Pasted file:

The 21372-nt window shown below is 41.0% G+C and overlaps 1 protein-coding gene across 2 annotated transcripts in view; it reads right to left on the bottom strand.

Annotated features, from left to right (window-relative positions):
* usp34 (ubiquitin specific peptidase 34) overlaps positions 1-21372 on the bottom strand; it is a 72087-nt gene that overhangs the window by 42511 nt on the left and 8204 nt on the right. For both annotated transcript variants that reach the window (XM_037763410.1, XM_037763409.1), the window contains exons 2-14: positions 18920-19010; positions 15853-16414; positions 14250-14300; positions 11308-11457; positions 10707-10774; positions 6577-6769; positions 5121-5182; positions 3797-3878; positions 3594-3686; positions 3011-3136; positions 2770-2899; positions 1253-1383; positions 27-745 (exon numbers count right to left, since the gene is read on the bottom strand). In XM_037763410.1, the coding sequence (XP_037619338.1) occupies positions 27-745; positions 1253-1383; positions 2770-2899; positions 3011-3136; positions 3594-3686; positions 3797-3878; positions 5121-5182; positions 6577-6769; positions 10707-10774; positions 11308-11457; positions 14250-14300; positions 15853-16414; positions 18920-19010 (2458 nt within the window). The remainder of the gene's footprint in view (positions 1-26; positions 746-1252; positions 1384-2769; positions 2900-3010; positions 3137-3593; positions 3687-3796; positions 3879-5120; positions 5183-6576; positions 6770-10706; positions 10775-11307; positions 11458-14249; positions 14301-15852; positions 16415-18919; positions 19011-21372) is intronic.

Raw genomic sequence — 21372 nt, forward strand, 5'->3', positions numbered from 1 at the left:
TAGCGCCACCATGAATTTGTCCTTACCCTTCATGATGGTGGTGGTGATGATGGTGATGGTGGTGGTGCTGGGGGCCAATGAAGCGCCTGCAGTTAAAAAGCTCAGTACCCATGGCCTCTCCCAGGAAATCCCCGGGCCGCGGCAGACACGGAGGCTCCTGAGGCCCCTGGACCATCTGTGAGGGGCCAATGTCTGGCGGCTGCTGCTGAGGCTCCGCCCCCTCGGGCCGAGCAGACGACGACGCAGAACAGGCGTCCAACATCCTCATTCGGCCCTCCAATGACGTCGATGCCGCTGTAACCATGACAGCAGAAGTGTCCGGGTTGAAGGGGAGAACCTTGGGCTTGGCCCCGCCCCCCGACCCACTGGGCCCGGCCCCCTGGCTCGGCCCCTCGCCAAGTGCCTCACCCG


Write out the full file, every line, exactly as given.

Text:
The 21372-nt window shown below is 41.0% G+C and overlaps 1 protein-coding gene across 2 annotated transcripts in view; it reads right to left on the bottom strand.

Annotated features, from left to right (window-relative positions):
* usp34 (ubiquitin specific peptidase 34) overlaps positions 1-21372 on the bottom strand; it is a 72087-nt gene that overhangs the window by 42511 nt on the left and 8204 nt on the right. For both annotated transcript variants that reach the window (XM_037763410.1, XM_037763409.1), the window contains exons 2-14: positions 18920-19010; positions 15853-16414; positions 14250-14300; positions 11308-11457; positions 10707-10774; positions 6577-6769; positions 5121-5182; positions 3797-3878; positions 3594-3686; positions 3011-3136; positions 2770-2899; positions 1253-1383; positions 27-745 (exon numbers count right to left, since the gene is read on the bottom strand). In XM_037763410.1, the coding sequence (XP_037619338.1) occupies positions 27-745; positions 1253-1383; positions 2770-2899; positions 3011-3136; positions 3594-3686; positions 3797-3878; positions 5121-5182; positions 6577-6769; positions 10707-10774; positions 11308-11457; positions 14250-14300; positions 15853-16414; positions 18920-19010 (2458 nt within the window). The remainder of the gene's footprint in view (positions 1-26; positions 746-1252; positions 1384-2769; positions 2900-3010; positions 3137-3593; positions 3687-3796; positions 3879-5120; positions 5183-6576; positions 6770-10706; positions 10775-11307; positions 11458-14249; positions 14301-15852; positions 16415-18919; positions 19011-21372) is intronic.

Raw genomic sequence — 21372 nt, forward strand, 5'->3', positions numbered from 1 at the left:
TAGCGCCACCATGAATTTGTCCTTACCCTTCATGATGGTGGTGGTGATGATGGTGATGGTGGTGGTGCTGGGGGCCAATGAAGCGCCTGCAGTTAAAAAGCTCAGTACCCATGGCCTCTCCCAGGAAATCCCCGGGCCGCGGCAGACACGGAGGCTCCTGAGGCCCCTGGACCATCTGTGAGGGGCCAATGTCTGGCGGCTGCTGCTGAGGCTCCGCCCCCTCGGGCCGAGCAGACGACGACGCAGAACAGGCGTCCAACATCCTCATTCGGCCCTCCAATGACGTCGATGCCGCTGTAACCATGACAGCAGAAGTGTCCGGGTTGAAGGGGAGAACCTTGGGCTTGGCCCCGCCCCCCGACCCACTGGGCCCGGCCCCCTGGCTCGGCCCCTCGCCAAGTGCCTCACCCG